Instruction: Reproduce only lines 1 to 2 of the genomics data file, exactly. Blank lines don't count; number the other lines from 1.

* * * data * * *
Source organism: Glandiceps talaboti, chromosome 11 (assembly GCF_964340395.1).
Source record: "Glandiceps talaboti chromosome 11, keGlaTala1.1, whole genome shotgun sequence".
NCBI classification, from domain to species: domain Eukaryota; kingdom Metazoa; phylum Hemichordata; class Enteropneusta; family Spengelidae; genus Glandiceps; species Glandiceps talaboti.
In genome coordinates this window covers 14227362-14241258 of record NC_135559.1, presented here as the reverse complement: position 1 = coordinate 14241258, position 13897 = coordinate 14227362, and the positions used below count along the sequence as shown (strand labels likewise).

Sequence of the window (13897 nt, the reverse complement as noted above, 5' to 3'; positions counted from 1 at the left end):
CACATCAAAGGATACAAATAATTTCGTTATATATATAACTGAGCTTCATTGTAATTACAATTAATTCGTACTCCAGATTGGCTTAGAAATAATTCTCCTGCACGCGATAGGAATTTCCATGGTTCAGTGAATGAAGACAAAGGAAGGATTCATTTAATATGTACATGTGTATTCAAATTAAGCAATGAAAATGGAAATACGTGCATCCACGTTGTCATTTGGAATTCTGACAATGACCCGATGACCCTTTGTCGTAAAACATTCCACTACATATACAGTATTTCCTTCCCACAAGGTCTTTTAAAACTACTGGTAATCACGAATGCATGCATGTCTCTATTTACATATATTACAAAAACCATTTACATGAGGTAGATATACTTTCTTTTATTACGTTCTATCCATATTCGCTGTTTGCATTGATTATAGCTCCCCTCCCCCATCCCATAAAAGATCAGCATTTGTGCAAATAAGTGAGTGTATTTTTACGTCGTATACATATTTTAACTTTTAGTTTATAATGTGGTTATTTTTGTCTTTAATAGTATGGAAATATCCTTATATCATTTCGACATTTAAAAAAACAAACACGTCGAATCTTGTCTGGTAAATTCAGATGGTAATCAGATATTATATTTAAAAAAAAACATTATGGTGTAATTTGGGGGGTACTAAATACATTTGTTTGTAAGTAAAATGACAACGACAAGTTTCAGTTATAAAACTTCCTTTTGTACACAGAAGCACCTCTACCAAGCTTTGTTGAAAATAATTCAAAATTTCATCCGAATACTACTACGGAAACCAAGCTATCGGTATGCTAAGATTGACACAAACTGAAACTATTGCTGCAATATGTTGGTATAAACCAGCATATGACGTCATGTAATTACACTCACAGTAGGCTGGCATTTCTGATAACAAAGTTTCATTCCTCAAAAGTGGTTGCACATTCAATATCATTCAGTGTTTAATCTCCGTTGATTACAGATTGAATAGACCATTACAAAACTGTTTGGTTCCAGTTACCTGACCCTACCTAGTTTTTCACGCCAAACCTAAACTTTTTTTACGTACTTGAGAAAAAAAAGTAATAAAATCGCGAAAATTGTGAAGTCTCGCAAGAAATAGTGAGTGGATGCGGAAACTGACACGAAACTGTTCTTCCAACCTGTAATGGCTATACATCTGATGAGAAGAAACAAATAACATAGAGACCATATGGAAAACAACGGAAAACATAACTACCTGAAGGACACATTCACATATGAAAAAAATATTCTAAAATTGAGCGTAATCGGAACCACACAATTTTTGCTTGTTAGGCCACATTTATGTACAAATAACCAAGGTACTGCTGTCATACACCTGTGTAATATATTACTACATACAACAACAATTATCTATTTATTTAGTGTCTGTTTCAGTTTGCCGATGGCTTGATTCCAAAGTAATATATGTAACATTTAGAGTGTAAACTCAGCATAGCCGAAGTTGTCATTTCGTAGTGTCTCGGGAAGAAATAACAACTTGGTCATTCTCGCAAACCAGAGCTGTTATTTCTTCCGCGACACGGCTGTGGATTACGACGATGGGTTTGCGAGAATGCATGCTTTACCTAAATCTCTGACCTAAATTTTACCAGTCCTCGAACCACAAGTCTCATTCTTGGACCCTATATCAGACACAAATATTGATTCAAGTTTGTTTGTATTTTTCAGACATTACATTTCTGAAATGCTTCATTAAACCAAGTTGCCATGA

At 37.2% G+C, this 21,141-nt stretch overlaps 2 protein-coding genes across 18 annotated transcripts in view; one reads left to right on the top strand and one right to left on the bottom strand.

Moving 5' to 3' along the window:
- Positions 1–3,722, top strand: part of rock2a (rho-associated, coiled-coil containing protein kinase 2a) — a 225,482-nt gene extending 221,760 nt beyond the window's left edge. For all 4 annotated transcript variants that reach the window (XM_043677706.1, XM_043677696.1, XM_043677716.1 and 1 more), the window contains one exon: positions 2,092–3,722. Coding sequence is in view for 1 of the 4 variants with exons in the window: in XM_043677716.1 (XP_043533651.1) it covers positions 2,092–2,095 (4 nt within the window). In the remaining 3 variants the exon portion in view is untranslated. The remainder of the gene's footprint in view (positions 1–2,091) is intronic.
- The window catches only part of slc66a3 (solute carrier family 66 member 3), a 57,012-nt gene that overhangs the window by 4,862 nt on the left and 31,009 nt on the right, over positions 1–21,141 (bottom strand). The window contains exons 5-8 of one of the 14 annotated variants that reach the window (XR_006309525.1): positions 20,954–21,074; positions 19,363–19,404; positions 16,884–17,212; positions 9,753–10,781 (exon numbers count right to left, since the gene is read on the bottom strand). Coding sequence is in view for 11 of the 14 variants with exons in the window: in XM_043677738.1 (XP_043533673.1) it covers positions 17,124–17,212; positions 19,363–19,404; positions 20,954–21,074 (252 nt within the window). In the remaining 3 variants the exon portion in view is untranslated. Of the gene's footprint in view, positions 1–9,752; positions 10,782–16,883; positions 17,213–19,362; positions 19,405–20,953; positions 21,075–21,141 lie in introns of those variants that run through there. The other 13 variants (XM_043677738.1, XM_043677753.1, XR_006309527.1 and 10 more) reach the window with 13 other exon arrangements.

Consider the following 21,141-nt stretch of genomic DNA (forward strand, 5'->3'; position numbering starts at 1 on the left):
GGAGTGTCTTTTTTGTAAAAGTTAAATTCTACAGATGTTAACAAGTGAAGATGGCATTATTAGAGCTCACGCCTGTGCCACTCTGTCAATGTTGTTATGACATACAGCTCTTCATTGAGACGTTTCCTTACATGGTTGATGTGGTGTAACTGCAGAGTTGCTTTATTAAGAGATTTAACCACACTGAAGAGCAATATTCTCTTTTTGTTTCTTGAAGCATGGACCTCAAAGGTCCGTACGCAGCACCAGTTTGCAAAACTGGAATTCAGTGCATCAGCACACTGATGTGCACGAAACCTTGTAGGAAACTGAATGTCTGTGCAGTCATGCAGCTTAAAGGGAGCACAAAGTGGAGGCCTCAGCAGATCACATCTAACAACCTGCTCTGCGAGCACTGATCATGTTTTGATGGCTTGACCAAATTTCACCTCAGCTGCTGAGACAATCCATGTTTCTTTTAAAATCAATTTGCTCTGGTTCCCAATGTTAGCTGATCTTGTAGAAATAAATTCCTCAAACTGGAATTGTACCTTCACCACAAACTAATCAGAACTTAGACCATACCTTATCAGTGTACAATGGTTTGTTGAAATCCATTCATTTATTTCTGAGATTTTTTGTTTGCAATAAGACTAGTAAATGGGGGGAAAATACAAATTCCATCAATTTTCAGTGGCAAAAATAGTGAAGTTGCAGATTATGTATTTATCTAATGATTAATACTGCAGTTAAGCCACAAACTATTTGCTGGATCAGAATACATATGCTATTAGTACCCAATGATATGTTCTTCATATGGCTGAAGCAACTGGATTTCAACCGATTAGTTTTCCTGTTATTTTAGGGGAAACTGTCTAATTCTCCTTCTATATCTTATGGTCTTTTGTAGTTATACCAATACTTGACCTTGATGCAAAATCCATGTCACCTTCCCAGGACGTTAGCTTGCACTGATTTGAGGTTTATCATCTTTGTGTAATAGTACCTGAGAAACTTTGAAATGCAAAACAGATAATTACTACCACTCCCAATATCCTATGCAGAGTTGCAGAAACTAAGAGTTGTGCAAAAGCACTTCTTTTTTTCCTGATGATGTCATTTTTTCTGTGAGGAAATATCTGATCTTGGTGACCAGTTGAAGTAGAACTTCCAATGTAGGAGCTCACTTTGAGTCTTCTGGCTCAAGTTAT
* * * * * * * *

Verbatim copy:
Source organism: Glandiceps talaboti, chromosome 11 (assembly GCF_964340395.1).
Source record: "Glandiceps talaboti chromosome 11, keGlaTala1.1, whole genome shotgun sequence".